For small businesses across America, 2020 was one of the most challenging years in history. Despite the coronavirus pandemic, small business owners have been resilient, pivoting and adapting their business models to navigate continually changing conditions. According to the U.S. Small Business Administration (SBA), four business trends are likely to dominate in 2021.
1. Businesses will Continue to Prioritize E-Commerce
While e-commerce was already growing before the pandemic, a report by IBM shows the shift away from physical stores to digital shopping has sped up by roughly five years. According to the report, e-commerce is projected to grow by 20% in total in 2020. To prepare for this shift in consumer spending, small businesses should fine-tune their e-commerce presence in 2021 to create a seamless experience for customers and make their sites mobile-friendly.
2. Alternative Payment Options will Proliferate
Another trend that is likely to last into 2021 and beyond is the dominance of alternative payment options. In its annual State of Retail Payments study, the National Retail Federation found that no-touch payments (e.g., contactless credit and debit cards or mobile pay) for retailers have increased 69% since January. Among retailers that have implemented contactless payments, 94% expect the increase to continue over the next 18 months. To ensure they are meeting these new demands, small businesses should explore touchless payment options, including online payments with curbside pickup.
3. Remote Work will Persist
During the pandemic, many small businesses shifted to part- or full-time remote work schedules in response to local ordinances. According to a survey by Intermedia, 57% of small- to medium-sized business owners said they will continue to offer remote work options in the long term. Depending on the type of business, it could be beneficial to consider offering remote work options to compete for talented workers in 2021 and beyond.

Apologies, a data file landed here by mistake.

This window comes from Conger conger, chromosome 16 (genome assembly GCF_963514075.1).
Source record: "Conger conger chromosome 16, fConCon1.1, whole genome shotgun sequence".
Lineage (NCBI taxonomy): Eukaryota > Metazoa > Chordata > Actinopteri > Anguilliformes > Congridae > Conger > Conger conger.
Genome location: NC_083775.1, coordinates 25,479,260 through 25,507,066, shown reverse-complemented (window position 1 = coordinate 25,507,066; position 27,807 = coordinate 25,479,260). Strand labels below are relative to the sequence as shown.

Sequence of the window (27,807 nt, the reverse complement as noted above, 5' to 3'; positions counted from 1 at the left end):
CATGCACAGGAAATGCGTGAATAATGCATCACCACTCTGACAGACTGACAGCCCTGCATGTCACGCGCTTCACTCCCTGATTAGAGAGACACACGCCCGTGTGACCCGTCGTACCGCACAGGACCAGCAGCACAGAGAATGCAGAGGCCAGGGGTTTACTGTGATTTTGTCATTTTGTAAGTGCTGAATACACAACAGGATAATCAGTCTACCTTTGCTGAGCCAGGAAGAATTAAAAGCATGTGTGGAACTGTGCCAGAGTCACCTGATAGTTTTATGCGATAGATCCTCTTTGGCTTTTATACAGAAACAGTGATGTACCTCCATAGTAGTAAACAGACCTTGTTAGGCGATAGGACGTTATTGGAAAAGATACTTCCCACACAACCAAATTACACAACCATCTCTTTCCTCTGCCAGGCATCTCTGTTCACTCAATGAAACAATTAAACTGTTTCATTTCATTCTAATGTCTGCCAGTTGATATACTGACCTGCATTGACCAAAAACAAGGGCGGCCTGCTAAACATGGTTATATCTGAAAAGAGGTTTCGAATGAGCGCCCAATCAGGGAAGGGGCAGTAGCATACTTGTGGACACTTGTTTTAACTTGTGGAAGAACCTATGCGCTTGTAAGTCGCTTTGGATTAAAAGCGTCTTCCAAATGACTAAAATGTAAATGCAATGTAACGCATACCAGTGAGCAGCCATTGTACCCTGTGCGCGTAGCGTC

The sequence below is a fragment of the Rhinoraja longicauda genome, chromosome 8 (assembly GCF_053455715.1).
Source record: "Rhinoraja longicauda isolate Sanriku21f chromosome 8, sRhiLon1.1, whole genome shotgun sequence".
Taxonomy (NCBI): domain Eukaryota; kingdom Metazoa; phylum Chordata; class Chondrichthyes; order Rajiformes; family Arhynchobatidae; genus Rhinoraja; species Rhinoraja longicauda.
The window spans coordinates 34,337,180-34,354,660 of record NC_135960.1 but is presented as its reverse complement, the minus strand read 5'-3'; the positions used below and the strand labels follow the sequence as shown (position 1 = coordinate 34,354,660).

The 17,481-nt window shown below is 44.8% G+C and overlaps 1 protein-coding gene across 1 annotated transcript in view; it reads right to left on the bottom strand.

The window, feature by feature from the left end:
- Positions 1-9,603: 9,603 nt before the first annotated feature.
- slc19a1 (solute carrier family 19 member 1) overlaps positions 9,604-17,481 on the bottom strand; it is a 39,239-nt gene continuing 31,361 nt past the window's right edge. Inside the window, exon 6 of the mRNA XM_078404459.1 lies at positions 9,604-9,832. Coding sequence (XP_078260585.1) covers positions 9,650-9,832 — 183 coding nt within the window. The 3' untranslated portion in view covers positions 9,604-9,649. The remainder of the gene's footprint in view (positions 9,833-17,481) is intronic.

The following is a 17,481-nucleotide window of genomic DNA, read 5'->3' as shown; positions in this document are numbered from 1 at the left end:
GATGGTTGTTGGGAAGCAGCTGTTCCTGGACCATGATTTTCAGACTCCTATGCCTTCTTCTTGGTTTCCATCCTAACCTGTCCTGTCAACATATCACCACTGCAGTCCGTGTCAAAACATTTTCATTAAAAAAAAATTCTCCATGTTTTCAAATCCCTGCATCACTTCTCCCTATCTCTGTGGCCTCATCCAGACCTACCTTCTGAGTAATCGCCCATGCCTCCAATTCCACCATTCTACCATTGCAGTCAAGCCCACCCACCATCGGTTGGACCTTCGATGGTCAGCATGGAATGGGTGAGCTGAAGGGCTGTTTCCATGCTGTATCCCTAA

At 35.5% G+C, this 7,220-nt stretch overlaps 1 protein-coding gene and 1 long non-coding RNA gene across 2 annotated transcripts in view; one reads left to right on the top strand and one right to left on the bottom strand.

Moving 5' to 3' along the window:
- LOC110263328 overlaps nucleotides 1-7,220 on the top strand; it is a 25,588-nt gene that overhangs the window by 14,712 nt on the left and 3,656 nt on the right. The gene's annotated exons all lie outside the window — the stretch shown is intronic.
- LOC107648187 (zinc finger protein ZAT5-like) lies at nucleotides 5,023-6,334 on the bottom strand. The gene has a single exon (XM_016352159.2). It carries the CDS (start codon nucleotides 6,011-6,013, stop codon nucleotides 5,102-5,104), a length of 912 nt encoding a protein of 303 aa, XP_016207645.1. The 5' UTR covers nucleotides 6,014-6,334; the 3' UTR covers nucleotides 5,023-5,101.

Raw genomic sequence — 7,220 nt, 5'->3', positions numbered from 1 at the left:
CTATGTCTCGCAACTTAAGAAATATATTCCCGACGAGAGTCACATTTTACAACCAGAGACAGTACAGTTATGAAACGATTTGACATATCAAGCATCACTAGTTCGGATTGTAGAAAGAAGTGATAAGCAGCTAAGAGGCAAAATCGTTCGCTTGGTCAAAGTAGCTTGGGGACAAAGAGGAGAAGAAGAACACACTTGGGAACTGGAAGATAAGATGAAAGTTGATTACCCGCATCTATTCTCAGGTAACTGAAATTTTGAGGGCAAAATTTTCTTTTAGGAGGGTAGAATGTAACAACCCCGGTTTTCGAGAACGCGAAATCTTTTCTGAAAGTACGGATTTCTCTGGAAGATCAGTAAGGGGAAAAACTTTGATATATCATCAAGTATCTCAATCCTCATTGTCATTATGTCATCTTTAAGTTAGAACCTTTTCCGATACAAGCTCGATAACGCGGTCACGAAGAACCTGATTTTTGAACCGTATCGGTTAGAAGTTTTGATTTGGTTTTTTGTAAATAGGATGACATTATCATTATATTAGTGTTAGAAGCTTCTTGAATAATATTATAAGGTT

This also means that businesses may need to invest in additional technology and software solutions going forward to ensure that employees can telework. For example, another survey from GGV Capital shows that 54% of small business owners spent more on software solutions in 2020 than in 2019, and 75% expect that spending to increase this year.
4. Virtual Services will Continue to be in High Demand
According to the U.S. Chamber of Commerce, the pandemic has led to increased demand for certain business types, particularly those related to technology and virtual health and fitness. These include cybersecurity, at-home fitness, food delivery, gaming, home improvement, and telemedicine businesses. These business categories can provide inspiration for those who are considering starting a business or are looking for ways to pivot or expand their existing business.
For additional insights, SBA recommends contacting a local resource partner. Visit www.sba.gov/local-assistance to learn more.